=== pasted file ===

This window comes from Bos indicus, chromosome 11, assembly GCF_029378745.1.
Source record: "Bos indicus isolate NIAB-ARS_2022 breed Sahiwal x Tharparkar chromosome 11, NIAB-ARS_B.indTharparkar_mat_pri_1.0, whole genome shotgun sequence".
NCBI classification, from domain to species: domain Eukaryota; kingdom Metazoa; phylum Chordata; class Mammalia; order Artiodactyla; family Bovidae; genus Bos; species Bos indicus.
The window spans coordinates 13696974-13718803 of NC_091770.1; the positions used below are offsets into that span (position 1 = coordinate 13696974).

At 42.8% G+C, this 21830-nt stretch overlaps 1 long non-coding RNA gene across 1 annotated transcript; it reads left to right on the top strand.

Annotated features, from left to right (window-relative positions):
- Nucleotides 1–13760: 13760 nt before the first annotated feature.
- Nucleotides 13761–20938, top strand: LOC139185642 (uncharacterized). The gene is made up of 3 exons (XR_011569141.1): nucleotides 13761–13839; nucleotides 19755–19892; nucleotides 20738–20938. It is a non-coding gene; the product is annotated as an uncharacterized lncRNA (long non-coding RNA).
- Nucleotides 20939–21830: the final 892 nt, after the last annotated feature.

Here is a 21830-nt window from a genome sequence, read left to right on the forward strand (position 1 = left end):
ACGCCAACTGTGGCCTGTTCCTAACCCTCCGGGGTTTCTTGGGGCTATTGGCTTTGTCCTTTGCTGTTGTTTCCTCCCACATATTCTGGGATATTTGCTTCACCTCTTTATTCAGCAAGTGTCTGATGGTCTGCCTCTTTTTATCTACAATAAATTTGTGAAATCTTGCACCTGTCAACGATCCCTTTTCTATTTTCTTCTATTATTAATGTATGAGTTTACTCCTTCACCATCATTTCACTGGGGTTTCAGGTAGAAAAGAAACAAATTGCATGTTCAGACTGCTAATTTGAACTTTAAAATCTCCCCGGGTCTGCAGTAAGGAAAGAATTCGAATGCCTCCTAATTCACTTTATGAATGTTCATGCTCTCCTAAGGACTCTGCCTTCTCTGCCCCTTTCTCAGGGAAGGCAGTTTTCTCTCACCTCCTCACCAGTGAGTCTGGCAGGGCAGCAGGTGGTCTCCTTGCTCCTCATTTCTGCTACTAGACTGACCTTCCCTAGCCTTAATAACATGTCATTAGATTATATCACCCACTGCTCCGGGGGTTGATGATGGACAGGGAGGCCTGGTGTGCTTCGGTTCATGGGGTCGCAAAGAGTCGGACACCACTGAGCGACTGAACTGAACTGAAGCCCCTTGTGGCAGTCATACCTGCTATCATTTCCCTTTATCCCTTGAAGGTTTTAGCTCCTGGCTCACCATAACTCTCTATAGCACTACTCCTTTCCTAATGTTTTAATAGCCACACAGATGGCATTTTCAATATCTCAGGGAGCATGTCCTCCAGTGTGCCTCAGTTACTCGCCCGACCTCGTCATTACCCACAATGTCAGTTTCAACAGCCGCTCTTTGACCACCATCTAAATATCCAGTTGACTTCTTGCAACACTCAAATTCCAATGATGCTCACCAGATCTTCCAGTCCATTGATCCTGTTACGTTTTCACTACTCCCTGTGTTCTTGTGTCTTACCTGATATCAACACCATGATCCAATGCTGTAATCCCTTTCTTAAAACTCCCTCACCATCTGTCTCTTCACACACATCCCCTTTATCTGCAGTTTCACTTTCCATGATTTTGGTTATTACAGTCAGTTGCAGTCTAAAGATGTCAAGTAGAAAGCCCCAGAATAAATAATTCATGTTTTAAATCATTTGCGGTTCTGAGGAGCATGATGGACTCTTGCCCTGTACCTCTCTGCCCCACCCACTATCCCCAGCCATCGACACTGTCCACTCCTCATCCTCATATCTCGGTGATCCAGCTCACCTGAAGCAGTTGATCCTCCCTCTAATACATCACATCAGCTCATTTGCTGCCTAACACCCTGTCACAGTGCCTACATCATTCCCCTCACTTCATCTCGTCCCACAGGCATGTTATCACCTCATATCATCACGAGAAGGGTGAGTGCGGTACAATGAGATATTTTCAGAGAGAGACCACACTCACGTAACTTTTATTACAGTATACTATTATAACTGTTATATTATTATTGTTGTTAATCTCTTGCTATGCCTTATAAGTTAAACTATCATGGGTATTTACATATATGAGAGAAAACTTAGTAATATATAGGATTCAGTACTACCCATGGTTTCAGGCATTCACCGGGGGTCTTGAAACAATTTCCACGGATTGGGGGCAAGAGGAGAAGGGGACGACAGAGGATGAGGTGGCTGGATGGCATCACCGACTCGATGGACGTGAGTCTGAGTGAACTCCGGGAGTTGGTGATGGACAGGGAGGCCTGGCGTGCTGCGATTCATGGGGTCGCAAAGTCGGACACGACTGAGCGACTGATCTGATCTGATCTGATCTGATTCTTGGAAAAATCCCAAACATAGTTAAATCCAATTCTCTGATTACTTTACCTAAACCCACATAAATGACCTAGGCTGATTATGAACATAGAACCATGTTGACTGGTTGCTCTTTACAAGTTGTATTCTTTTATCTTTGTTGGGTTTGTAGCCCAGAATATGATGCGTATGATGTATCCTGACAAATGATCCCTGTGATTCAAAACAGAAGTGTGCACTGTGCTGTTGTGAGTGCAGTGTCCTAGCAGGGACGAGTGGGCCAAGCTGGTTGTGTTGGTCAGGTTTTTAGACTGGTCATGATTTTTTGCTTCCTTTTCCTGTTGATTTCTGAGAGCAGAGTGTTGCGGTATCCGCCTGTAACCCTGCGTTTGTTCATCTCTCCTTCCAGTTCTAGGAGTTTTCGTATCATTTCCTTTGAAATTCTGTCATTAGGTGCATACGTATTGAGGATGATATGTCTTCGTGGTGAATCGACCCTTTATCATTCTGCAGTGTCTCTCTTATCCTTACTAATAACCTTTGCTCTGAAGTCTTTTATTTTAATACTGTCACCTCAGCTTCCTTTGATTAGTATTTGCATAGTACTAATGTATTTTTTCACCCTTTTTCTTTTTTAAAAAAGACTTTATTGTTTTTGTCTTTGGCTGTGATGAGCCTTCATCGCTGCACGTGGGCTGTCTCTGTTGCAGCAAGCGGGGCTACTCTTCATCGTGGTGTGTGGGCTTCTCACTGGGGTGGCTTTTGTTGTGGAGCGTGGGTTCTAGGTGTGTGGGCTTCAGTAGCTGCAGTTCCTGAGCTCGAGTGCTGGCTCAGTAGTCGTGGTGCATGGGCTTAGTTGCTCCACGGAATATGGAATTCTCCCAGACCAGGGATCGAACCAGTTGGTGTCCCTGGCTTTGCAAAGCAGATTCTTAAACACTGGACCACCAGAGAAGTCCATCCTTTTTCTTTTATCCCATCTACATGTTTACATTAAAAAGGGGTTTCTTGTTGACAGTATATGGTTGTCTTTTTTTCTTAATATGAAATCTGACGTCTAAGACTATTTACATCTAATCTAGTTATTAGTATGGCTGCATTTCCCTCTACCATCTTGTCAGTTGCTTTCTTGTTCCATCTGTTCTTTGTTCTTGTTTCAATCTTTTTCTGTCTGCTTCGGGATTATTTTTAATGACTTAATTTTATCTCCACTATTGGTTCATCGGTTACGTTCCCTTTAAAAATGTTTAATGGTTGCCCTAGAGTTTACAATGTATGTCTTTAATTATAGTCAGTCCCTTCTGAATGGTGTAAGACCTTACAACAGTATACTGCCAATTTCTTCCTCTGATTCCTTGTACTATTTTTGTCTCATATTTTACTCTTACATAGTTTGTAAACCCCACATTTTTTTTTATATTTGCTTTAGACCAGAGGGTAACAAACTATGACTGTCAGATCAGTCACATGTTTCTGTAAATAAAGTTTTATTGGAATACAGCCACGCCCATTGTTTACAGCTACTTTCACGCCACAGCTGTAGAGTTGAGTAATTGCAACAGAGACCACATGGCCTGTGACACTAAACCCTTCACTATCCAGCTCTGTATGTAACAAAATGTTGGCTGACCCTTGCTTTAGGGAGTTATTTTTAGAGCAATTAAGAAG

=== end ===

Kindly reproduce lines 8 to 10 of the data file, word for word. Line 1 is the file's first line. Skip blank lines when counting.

- Nucleotides 13761–20938, top strand: LOC139185642 (uncharacterized). The gene is made up of 3 exons (XR_011569141.1): nucleotides 13761–13839; nucleotides 19755–19892; nucleotides 20738–20938. It is a non-coding gene; the product is annotated as an uncharacterized lncRNA (long non-coding RNA).
- Nucleotides 20939–21830: the final 892 nt, after the last annotated feature.

Here is a 21830-nt window from a genome sequence, read left to right on the forward strand (position 1 = left end):